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I started reading a marketing book. It inspired me to make some changes to how I was using social media.

Little did I know I was undoing all that made social media so alluring in the first place.

Before I knew it, I wasn’t checking in multiple times per day anymore.

And based on how little action I was seeing I didn’t even feel like checking in more than once per day. At which point I would ask myself why I still bothered checking in.

Here’s how that came about.

The Book That Changed Everything

Contrary to what you might think, it wasn’t an anti-social media book. It was Russell Brunson’s Traffic Secrets. In some ways, it couldn’t be more pro-social media.

In Traffic Secrets, Brunson suggests following your Dream 100 – basically, influencers who have access to your dream customers. The idea is to build a relationship with these people, such that you can work your way in (e.g. guest post for them) or buy your way in (e.g. buy advertising on their website).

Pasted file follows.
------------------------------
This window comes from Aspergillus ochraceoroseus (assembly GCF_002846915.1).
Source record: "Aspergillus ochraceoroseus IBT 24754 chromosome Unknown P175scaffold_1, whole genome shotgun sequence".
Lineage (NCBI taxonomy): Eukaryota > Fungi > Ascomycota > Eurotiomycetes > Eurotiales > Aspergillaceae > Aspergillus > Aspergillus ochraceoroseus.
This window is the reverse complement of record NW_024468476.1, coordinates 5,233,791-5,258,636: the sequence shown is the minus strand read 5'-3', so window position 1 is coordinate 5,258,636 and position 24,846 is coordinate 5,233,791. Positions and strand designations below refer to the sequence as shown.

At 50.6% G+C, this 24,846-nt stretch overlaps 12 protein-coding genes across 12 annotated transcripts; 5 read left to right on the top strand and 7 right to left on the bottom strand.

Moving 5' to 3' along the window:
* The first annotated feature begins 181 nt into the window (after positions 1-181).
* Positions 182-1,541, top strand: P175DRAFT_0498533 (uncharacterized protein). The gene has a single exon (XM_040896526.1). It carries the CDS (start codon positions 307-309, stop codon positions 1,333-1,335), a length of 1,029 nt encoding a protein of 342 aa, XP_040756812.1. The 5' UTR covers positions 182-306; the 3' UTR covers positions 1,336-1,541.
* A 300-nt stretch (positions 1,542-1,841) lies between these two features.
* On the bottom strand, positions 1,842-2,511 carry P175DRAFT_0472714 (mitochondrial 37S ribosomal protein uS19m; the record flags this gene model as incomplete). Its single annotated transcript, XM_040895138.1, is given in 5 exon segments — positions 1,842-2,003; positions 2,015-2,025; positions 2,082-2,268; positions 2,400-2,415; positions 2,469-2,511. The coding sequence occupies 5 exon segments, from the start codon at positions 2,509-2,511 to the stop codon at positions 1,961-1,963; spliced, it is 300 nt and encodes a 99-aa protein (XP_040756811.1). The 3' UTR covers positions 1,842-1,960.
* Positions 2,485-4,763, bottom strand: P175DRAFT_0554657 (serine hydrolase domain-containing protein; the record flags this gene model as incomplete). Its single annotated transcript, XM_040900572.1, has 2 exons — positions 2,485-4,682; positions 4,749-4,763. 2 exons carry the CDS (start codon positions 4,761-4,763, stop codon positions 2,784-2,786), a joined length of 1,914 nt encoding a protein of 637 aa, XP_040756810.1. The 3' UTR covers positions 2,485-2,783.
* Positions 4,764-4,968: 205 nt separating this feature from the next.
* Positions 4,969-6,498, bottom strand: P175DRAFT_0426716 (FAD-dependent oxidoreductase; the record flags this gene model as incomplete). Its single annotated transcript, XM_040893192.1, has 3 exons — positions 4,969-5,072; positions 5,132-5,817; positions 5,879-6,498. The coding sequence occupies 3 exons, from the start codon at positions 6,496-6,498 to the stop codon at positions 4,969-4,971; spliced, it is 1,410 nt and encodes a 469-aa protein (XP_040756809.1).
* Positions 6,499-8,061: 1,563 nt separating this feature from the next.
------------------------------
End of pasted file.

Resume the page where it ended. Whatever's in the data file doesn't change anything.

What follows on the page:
Your Dream 100 are also worthy of modeling. So, for instance, if you see something they’re doing on social media, you can apply the same techniques and drive for similar results.

The main way to make sure you’re seeing what your Dream 100 is up to is by unfollowing everyone else. Because then you only see their posts in your feed. Which is what I did.

The main way to make sure you’re seeing what your Dream 100 is up to is by unfollowing everyone else. Because then you only see their posts in your feed. Click To Tweet

And much to my surprise, social media suddenly became far less compelling. Because I wasn’t seeing what all my friends, peers, and acquaintances were up to.

And then I wondered. Did I ever care about anyone else on social media?

This Didn’t Have an Immediate Impact on My Habits

At first, I was still checking social media multiple times per day.